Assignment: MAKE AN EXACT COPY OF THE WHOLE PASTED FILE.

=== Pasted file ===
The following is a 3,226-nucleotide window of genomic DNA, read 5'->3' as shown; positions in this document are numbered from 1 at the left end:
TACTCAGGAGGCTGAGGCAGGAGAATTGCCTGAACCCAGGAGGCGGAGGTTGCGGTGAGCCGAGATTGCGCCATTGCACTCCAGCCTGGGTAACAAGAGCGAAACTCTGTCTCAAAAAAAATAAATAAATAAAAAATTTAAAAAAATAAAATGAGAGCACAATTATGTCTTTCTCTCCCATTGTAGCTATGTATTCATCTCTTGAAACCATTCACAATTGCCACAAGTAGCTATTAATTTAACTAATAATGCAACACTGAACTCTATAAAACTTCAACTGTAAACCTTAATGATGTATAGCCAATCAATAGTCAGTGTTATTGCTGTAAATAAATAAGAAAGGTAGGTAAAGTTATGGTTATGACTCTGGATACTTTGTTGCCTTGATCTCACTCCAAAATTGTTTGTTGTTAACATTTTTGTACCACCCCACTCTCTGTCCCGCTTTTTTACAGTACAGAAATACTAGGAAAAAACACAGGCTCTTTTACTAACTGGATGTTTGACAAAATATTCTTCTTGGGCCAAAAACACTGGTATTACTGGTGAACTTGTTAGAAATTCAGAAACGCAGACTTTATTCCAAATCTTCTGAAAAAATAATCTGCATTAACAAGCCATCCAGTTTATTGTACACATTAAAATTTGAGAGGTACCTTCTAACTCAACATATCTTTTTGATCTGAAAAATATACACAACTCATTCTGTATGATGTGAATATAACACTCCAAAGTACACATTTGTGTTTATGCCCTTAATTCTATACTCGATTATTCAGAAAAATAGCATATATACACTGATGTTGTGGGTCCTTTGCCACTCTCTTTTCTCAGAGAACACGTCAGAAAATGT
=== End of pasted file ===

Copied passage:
The following is a 3,226-nucleotide window of genomic DNA, read 5'->3' as shown; positions in this document are numbered from 1 at the left end:
TACTCAGGAGGCTGAGGCAGGAGAATTGCCTGAACCCAGGAGGCGGAGGTTGCGGTGAGCCGAGATTGCGCCATTGCACTCCAGCCTGGGTAACAAGAGCGAAACTCTGTCTCAAAAAAAATAAATAAATAAAAAATTTAAAAAAATAAAATGAGAGCACAATTATGTCTTTCTCTCCCATTGTAGCTATGTATTCATCTCTTGAAACCATTCACAATTGCCACAAGTAGCTATTAATTTAACTAATAATGCAACACTGAACTCTATAAAACTTCAACTGTAAACCTTAATGATGTATAGCCAATCAATAGTCAGTGTTATTGCTGTAAATAAATAAGAAAGGTAGGTAAAGTTATGGTTATGACTCTGGATACTTTGTTGCCTTGATCTCACTCCAAAATTGTTTGTTGTTAACATTTTTGTACCACCCCACTCTCTGTCCCGCTTTTTTACAGTACAGAAATACTAGGAAAAAACACAGGCTCTTTTACTAACTGGATGTTTGACAAAATATTCTTCTTGGGCCAAAAACACTGGTATTACTGGTGAACTTGTTAGAAATTCAGAAACGCAGACTTTATTCCAAATCTTCTGAAAAAATAATCTGCATTAACAAGCCATCCAGTTTATTGTACACATTAAAATTTGAGAGGTACCTTCTAACTCAACATATCTTTTTGATCTGAAAAATATACACAACTCATTCTGTATGATGTGAATATAACACTCCAAAGTACACATTTGTGTTTATGCCCTTAATTCTATACTCGATTATTCAGAAAAATAGCATATATACACTGATGTTGTGGGTCCTTTGCCACTCTCTTTTCTCAGAGAACACGTCAGAAAATGT